BFI London Film Festival: The Old Man and The Gun

The Old Man and the Gun
The Old Man and The Gun
Directed by David Lowery
Starring Robert Redford, Casey Affleck, Sissy Spacek, Tom Waits and Danny Glover
Screening at LFF October 12th, 13th and 20th 2018

by Richard Hamer

Inspired by the life of career criminal Forrest Tucker, who famously continued to rob banks well into his seventies, The Old Man and The Gun stars Robert Redford in what is to be his final performance, having announced his retirement earlier this year.

Recently escaped from San Quentin prison at the age of seventy, Tucker begins an audacious string of heists across the U.S., aided by his two similarly elderly accomplices (played wonderfully by Tom Waits and Danny Glover, who sadly don’t get much screen time). These are bloodless robberies; Tucker gets by with charm, a polite smile, and the threat of a gun he never uses. Hot on his trail is Detective John Hunt: Casey Affleck, giving a fine, if low energy performance. His character’s journey of self-affirmation is pleasant enough, but underdeveloped, somewhat fading to the background.

Really, this is Redford’s movie. He is perfect in the lead role, channeling a lifetime’s worth of grifters, blue-eyed cowboys, and charming leading men. The chemistry shared between him and Sissy Spacek’s Jewel – a local woman who falls in love with him despite what he does – feels effortless; scene-stealing. Director David Lowery shoots in a grainy 16mm that is just a joy to watch, evoking not just the movie’s early 80s setting, but also the generation of cinema from which Redford is known best. Even the exploits of Tucker himself mirror Redford’s classic roles, with archive footage of Redford used to excellent, subtle effect. There is an affectionate, bittersweet nostalgia at the heart of this film that will carry you away.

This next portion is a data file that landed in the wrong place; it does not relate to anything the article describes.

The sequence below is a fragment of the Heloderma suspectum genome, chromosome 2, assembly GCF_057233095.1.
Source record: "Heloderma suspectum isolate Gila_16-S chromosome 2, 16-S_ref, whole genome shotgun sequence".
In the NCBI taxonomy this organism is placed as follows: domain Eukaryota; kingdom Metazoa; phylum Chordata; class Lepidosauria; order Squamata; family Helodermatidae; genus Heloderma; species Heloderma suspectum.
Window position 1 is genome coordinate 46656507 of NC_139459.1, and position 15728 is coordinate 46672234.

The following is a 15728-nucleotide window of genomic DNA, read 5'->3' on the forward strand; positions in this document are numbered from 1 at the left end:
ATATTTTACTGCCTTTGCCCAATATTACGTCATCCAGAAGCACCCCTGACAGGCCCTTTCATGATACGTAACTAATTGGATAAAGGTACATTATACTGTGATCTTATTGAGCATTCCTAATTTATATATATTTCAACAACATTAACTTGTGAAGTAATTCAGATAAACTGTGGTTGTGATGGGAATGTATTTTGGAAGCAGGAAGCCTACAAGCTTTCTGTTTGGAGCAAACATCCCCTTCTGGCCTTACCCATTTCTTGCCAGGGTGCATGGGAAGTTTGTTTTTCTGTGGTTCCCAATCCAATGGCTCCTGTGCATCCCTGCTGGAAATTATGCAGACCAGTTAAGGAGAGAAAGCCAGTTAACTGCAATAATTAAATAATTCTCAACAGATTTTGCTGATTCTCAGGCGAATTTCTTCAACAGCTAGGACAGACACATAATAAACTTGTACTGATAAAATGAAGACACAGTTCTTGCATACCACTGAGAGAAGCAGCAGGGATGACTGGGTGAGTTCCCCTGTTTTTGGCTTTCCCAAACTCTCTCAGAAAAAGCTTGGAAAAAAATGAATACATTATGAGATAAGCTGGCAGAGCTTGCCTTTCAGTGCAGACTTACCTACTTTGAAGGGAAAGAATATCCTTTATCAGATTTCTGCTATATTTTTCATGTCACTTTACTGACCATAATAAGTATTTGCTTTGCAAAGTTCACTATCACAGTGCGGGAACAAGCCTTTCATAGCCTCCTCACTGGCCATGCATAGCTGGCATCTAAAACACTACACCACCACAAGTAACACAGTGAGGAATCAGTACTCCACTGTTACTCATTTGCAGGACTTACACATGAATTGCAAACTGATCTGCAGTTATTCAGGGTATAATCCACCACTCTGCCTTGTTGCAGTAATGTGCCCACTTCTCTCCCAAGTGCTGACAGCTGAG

As a movie, The Old Man and The Gun is a funny, easy-going, but ultimately fairly shallow crime comedy. But as a send-off to Robert Redford, it will be long remembered. The spirit of the man; his tremendous career and iconic roles, bleed through into every fictional frame. This isn’t the story of Forrest Tucker, it is the story of Robert Redford; the young man who just kept on doing what he was doing because he was good at it, because people loved him doing it, or perhaps just because it made him happy. He turned it into a career, one longer than most; fuller, too. Perhaps longer than he had ever imagined it would be. I don’t know how many of its like we’ll ever see again.

“What kind of way is that to make a living?” Forrest is asked at one point. “I’m not talking about making a living,” he replies. “I’m talking about living”.


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